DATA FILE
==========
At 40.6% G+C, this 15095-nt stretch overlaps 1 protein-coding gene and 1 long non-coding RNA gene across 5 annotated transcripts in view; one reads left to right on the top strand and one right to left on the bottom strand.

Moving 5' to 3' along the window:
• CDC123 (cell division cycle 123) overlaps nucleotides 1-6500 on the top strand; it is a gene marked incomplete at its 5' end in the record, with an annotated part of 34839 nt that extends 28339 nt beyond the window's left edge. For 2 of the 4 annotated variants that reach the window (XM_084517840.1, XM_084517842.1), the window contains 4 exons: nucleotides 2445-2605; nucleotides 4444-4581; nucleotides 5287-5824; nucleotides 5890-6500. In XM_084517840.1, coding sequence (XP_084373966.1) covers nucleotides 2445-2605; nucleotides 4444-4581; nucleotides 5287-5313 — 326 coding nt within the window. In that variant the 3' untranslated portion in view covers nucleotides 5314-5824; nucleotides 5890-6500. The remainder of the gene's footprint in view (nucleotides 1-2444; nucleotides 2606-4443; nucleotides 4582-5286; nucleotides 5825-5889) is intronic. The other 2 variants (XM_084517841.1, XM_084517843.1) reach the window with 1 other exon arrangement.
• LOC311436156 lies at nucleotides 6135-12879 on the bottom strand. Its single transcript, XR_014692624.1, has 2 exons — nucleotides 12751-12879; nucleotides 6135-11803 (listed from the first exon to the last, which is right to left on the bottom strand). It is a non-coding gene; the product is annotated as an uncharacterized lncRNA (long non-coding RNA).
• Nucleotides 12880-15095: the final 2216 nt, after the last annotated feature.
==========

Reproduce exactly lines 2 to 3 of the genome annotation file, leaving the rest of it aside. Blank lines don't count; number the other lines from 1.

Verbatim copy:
Moving 5' to 3' along the window:
• CDC123 (cell division cycle 123) overlaps nucleotides 1-6500 on the top strand; it is a gene marked incomplete at its 5' end in the record, with an annotated part of 34839 nt that extends 28339 nt beyond the window's left edge. For 2 of the 4 annotated variants that reach the window (XM_084517840.1, XM_084517842.1), the window contains 4 exons: nucleotides 2445-2605; nucleotides 4444-4581; nucleotides 5287-5824; nucleotides 5890-6500. In XM_084517840.1, coding sequence (XP_084373966.1) covers nucleotides 2445-2605; nucleotides 4444-4581; nucleotides 5287-5313 — 326 coding nt within the window. In that variant the 3' untranslated portion in view covers nucleotides 5314-5824; nucleotides 5890-6500. The remainder of the gene's footprint in view (nucleotides 1-2444; nucleotides 2606-4443; nucleotides 4582-5286; nucleotides 5825-5889) is intronic. The other 2 variants (XM_084517841.1, XM_084517843.1) reach the window with 1 other exon arrangement.